This is not to say that ethics in government don’t matter in and of themselves, or even that a loose approach towards corruption can’t damage a government. A raft of scandals occurring in rapid succession, or attempts to cover up scandals that spin out of control, can still lead to a government’s downfall, but it is more a slow-drip accumulation than an all-at-once reckoning. For those looking to hold governments accountable, or simply bewildered at why the general public isn’t as outraged as they are at government malfeasance, it might be worth taking a step back and refocusing. For most people, politics is seen as a shady business almost inherently, but one that can, occasionally, produce concrete gains for their lives. Calling out governments for failures in the realms of tangible results, of which there are no shortage of examples, is likely to be more effective than raging on about insider scandals that only those already deeply engaged in the process care about. This fact does speak to a baseline cynicism which may be disheartening, but, then again, it does better reflect the insight that politics is only worthwhile insofar as it can change people’s lives and social conditions. Most of the rest of it is, increasingly, deemed by the public as theatre which they want as little as possible to do with.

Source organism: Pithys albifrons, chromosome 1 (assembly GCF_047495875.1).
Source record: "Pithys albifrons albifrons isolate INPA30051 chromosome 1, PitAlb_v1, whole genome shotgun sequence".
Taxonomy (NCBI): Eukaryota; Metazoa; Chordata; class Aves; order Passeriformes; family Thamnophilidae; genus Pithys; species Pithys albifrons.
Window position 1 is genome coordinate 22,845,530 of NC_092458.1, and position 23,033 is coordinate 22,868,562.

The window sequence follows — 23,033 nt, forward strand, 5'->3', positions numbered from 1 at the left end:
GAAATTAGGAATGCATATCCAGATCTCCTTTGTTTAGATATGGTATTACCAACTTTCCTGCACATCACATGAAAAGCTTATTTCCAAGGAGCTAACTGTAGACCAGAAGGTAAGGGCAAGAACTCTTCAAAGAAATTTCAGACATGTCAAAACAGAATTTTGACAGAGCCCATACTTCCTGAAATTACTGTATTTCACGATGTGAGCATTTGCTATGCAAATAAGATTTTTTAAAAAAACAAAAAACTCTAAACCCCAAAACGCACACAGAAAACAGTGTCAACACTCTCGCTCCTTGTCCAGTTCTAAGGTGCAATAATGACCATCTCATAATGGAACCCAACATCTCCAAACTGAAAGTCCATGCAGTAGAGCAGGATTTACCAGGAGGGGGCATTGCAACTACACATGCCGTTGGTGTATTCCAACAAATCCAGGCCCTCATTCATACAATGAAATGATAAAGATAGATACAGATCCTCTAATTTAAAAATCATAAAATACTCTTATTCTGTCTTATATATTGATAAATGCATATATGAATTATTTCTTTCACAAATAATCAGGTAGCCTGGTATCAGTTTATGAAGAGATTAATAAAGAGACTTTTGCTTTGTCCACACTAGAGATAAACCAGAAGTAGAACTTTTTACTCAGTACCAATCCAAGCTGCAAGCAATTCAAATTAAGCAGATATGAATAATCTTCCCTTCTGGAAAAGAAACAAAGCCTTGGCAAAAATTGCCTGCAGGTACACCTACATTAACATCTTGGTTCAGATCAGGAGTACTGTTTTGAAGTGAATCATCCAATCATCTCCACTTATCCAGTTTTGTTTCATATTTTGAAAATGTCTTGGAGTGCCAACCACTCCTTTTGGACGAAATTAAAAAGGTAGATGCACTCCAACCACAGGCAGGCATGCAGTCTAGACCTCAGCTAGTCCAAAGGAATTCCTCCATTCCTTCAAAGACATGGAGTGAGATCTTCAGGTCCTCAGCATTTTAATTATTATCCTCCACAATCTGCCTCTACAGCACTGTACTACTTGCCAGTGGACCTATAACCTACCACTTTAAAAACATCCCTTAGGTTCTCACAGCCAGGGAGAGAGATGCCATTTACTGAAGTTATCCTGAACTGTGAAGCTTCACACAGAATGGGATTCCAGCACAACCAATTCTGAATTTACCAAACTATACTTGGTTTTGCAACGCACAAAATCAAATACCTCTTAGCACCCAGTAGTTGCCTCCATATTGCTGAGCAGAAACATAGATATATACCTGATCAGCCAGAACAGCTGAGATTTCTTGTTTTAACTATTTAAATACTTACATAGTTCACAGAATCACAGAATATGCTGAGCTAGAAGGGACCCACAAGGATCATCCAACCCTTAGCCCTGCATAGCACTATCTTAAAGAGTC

The views, thoughts, and opinions expressed in this article belong solely to the author, and do not reflect the views of Conversationally Speaking Magazine
Carter Vance
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Carter Vance is a graduate of Carleton University's Institute of Political Economy. He has worked as a Policy Analyst and Researcher for a variety of government and non-profit organizations in Canada, the United Kingdom, Dominica and Indonesia. His research interests include social welfare policy, energy and natural resources policy, industrial development and political economy. His work has previously been published by the Macdonald-Laurier Institute, Jacobin Magazine and the Vimy Papers, amongst others.